Sjors left the office a couple of hours earlier to come to pick me up at the airport. It was a wonderful sunny day in Barcelona and as agreed I stood waiting next to the entrance of terminal B. I was looking at a green parakeet, which had flown by to go to its nest under the leaves of a palm tree, when Sjors arrived, we kissed for about five minutes and he helped me with the luggage to the bus. Our new life in Barcelona had finally started.
Sjors works Monday to Friday in an office in Selva de Mar, he really enjoys the new environment and he is happy with his new colleagues. I spend the day on the beach writing this book to an end and at home I make sure that the flat is clean, the laundry is done and the dinner is ready. On the weekends we drive to my parent’s summerhouse in Rosas. We are even thinking to buy a bigger one with a swimming pool.
Yesterday I was shopping in the Ramblas and I found 無印良品 - MUJI. I did not know they had one in Barcelona and I was so happy that I bought a couple of albums for my World pictures. I paid with two hands and I thanked the Japanese shop assistant with a “どもありがとございます - domo arigato gozaimasu”. As she wondered where I did learn Japanese, I explained her that I had taken some classes in London and Berlin and I had traveled to Japan back in 2005.
Tokyo and Honshu, Japan March 2005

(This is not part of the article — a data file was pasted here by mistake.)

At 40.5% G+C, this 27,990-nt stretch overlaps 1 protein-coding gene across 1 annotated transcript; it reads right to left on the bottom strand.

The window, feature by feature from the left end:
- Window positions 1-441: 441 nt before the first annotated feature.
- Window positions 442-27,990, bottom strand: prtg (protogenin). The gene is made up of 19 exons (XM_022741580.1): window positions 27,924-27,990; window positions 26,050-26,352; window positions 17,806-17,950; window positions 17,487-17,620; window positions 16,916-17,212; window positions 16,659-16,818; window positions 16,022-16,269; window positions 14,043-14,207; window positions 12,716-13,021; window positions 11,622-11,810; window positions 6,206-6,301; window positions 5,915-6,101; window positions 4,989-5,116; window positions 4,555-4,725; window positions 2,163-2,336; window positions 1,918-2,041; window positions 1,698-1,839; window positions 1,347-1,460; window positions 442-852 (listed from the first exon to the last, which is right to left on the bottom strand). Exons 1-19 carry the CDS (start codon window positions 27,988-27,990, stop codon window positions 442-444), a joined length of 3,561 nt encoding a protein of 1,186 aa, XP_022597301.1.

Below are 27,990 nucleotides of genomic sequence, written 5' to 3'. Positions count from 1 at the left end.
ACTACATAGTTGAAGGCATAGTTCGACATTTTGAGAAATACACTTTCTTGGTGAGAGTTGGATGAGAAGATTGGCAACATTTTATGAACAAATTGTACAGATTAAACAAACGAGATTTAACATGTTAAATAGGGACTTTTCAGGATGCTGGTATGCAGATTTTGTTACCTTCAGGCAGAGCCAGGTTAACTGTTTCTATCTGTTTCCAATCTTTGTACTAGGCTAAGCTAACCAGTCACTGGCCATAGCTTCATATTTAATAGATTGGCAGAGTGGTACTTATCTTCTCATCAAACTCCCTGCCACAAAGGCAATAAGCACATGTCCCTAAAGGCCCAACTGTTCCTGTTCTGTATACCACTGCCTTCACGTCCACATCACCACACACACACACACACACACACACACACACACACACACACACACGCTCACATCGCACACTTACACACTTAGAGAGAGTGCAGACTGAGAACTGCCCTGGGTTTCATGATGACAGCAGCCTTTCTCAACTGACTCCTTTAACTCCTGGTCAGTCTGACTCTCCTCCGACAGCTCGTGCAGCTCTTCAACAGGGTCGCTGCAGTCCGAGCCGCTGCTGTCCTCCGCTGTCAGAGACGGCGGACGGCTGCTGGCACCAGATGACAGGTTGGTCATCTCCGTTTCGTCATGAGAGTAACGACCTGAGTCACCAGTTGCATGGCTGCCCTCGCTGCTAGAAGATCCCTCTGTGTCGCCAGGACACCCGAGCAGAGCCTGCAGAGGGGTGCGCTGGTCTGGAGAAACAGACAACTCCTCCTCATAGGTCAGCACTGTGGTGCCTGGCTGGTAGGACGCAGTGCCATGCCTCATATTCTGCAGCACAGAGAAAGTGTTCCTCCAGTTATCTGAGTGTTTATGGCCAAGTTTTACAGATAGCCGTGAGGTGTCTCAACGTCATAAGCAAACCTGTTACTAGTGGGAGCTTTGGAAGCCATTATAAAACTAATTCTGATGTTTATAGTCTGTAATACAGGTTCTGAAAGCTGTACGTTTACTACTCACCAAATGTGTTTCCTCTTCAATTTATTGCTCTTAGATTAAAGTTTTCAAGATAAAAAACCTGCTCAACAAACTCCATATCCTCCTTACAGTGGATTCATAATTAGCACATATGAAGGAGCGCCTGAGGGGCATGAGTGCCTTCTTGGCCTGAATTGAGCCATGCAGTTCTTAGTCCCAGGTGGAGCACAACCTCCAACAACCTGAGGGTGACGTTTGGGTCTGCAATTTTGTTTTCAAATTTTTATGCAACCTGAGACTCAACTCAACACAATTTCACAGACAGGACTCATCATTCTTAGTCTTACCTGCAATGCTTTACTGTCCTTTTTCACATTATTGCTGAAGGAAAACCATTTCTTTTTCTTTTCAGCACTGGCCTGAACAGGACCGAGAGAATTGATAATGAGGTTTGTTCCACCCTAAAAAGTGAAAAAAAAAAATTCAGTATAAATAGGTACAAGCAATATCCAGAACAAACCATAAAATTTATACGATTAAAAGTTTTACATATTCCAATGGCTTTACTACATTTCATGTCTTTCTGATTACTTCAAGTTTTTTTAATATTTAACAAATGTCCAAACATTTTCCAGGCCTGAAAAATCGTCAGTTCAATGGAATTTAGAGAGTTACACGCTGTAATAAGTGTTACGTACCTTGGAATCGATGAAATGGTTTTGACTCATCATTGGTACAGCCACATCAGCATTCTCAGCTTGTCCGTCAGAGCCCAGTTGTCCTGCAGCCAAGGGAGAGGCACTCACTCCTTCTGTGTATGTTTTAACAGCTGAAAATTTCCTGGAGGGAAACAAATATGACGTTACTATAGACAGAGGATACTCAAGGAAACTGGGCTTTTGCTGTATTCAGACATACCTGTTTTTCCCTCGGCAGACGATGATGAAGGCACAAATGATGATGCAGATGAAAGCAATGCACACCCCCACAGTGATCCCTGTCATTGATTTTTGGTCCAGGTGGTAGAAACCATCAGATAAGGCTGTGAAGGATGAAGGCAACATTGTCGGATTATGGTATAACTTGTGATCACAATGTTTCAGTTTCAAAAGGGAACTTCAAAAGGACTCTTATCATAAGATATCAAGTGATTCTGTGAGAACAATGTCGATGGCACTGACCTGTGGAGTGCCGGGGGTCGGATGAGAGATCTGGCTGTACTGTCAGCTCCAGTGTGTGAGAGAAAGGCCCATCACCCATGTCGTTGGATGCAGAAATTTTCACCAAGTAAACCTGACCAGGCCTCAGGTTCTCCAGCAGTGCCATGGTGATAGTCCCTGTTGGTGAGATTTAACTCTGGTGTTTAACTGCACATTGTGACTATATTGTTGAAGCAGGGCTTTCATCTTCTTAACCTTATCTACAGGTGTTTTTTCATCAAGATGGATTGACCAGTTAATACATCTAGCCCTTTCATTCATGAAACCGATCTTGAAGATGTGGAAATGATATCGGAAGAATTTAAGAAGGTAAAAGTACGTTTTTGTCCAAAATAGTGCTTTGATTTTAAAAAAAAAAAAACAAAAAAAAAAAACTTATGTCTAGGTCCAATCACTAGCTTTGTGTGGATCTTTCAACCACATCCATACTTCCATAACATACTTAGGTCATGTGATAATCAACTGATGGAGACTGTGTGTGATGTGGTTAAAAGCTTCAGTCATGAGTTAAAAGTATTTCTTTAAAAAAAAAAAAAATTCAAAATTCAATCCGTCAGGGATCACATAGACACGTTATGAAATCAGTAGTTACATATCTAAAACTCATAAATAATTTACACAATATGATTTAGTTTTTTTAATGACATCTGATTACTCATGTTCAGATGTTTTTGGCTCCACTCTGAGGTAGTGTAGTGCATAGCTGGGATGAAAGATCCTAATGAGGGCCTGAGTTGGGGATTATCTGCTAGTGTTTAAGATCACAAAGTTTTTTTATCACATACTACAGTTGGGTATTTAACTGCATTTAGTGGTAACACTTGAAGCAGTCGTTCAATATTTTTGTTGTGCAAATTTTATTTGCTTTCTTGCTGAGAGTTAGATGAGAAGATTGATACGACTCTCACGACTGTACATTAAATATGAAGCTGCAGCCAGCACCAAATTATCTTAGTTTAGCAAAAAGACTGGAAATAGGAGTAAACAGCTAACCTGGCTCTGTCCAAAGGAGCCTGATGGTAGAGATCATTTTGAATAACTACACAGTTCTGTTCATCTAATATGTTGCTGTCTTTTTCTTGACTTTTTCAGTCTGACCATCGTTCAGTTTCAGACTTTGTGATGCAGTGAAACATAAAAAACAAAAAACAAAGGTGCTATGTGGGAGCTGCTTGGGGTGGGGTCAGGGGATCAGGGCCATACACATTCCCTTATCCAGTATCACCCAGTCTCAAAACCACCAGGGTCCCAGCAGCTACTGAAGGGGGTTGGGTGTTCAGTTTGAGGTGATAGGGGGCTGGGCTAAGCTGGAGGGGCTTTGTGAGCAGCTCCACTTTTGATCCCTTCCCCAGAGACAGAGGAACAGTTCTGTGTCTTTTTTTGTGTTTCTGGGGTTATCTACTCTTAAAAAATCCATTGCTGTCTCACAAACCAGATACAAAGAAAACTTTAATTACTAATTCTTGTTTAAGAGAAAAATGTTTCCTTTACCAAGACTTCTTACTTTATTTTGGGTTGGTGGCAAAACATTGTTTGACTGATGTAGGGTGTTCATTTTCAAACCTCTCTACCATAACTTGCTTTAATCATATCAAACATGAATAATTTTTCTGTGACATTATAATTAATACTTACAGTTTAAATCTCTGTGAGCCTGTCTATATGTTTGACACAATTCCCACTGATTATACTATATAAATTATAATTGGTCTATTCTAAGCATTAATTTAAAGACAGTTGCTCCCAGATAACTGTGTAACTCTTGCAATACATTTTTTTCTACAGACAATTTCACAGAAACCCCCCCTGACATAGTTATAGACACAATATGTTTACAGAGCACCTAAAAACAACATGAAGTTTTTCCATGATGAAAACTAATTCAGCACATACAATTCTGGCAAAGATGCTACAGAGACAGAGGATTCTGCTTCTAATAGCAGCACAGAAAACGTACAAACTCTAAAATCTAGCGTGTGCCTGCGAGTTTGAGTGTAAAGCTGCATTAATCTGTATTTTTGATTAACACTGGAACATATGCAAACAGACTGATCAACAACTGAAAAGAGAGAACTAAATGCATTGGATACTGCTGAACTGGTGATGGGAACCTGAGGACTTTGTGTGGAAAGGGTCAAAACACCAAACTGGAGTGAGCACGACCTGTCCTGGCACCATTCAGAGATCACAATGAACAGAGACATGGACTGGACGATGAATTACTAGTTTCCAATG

Olaf came to pick me up at Narita International airport, where I arrived in the early morning. After my usual post flight cigarette, we took the airport express train to 東京駅 Tokyo central station, we changed there for the Marunouchi Line, then for the Namboku Line and we got off in 六本木1丁目駅 Roppongi-itchōme Eki. Olaf’s apartment was just two minutes walk from the underground station, at the 25th floor of a modern glassy tower in the famous district called Roppongi. The porter stepped in front of the door, which opened automatically before we reached the entrance. “お はようございます - ohayo gozaimasu, Good morning!” welcomed us the Japanese man bending before us. “What’s the point to have a porter that opens an automatic door?” I asked my friend. “I don’t know, it must be extra politeness… Apropos don’t forget you have to give the banknotes with both hands when you pay a Japanese person!” Olaf apartment had a dramatic view on the never-ending megalopolis. I was in Tokyo, the city I had fantasized as a child, during those long hot summers on the Italian Alps with my cousin Marta. Suddenly I lost my balance. “Do you feel the ground moving? Is this an earthquake?” I asked Olaf. “No, you must be just tired. You should get some sleep!” He answered. I went to the bathroom and when I sat on the water closet I noticed that there were some buttons next to it. “Olaf, how does the loo work here?” I asked worried. “See those two buttons with plus and minus signs? Those are for the temperature. Do not press the button with the woman sign on it, or you would get your balls wet. The dryer button is on the left side, you need to operate that only when you are clean…” At first I was scared of the computerized bowl but eventually I got the hang of it and I started enjoying it. After urinating or defecating there is nothing more pleasant for an Italian citizen, than sitting on a bidet and wash anus and genitals. In fact every bathroom in Italy is equipped with a bidet with cold and warm water. In Japan I did not even have to move away from the toilet, I just had to remain seated and a tiny tube would have come out from the back and sprayed clean water where it was needed. After the cleaning operation was over, I enjoyed the best part: warm air to dry the buttocks.